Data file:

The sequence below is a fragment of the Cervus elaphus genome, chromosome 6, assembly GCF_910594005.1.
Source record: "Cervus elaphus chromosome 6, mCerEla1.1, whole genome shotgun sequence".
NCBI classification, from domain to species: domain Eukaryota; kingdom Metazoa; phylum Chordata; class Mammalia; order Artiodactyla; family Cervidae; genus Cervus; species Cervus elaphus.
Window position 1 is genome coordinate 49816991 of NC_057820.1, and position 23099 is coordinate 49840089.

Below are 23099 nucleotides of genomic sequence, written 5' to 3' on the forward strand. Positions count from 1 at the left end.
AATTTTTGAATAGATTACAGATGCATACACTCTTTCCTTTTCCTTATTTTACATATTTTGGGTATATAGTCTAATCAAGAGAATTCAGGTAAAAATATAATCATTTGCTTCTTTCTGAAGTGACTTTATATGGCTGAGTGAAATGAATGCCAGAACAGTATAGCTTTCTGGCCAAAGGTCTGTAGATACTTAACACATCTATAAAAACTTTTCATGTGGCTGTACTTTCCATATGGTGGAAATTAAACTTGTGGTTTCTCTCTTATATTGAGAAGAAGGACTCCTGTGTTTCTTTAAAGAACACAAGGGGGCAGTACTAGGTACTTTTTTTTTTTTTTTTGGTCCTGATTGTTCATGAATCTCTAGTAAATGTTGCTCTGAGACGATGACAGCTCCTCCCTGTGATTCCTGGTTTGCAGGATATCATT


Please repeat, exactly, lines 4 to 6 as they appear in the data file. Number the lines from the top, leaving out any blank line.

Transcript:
Window position 1 is genome coordinate 49816991 of NC_057820.1, and position 23099 is coordinate 49840089.

Below are 23099 nucleotides of genomic sequence, written 5' to 3' on the forward strand. Positions count from 1 at the left end.
AATTTTTGAATAGATTACAGATGCATACACTCTTTCCTTTTCCTTATTTTACATATTTTGGGTATATAGTCTAATCAAGAGAATTCAGGTAAAAATATAATCATTTGCTTCTTTCTGAAGTGACTTTATATGGCTGAGTGAAATGAATGCCAGAACAGTATAGCTTTCTGGCCAAAGGTCTGTAGATACTTAACACATCTATAAAAACTTTTCATGTGGCTGTACTTTCCATATGGTGGAAATTAAACTTGTGGTTTCTCTCTTATATTGAGAAGAAGGACTCCTGTGTTTCTTTAAAGAACACAAGGGGGCAGTACTAGGTACTTTTTTTTTTTTTTTTGGTCCTGATTGTTCATGAATCTCTAGTAAATGTTGCTCTGAGACGATGACAGCTCCTCCCTGTGATTCCTGGTTTGCAGGATATCATT